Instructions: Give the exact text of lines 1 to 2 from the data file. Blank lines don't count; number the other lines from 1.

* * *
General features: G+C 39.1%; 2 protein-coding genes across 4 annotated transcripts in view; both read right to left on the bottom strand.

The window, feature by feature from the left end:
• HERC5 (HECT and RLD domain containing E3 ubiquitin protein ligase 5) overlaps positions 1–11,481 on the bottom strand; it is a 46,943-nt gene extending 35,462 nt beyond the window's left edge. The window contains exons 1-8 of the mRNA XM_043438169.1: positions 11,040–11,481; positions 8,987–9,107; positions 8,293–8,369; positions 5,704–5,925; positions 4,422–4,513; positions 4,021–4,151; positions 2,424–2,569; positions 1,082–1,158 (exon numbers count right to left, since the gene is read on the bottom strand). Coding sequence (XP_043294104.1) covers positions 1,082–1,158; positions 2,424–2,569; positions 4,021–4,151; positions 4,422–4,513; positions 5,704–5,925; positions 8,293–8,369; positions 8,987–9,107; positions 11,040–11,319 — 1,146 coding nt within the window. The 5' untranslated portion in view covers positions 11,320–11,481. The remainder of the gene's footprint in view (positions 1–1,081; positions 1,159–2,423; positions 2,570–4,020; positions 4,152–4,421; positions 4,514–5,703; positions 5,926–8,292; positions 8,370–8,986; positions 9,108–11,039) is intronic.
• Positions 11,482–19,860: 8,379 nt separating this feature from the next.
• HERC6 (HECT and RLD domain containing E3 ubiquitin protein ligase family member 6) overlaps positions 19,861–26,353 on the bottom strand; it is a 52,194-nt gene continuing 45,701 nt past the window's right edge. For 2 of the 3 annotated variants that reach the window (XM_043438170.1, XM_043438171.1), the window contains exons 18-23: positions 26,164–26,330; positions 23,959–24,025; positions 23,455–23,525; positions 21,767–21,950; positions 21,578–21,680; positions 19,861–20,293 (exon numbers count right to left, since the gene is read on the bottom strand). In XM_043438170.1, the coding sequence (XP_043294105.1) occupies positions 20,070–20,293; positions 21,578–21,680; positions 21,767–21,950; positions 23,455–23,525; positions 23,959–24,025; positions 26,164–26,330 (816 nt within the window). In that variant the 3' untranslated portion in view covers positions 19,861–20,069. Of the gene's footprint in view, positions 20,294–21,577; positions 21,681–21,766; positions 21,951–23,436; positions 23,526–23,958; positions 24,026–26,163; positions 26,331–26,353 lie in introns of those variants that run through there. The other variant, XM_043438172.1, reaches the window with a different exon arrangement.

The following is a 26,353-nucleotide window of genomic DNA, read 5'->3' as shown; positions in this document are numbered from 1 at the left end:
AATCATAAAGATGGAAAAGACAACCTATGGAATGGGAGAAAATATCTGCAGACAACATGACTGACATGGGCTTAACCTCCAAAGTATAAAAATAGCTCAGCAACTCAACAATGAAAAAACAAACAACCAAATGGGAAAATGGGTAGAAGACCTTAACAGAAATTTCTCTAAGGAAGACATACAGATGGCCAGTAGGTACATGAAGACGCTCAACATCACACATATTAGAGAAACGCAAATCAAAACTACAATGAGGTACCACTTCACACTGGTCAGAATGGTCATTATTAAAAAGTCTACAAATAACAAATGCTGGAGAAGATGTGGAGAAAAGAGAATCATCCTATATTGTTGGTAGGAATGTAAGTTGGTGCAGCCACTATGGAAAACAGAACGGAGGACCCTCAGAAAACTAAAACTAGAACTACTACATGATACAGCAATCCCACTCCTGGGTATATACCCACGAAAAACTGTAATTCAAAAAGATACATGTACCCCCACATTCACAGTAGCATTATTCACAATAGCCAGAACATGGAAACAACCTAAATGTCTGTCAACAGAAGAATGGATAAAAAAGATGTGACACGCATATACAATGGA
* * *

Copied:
General features: G+C 39.1%; 2 protein-coding genes across 4 annotated transcripts in view; both read right to left on the bottom strand.

The window, feature by feature from the left end: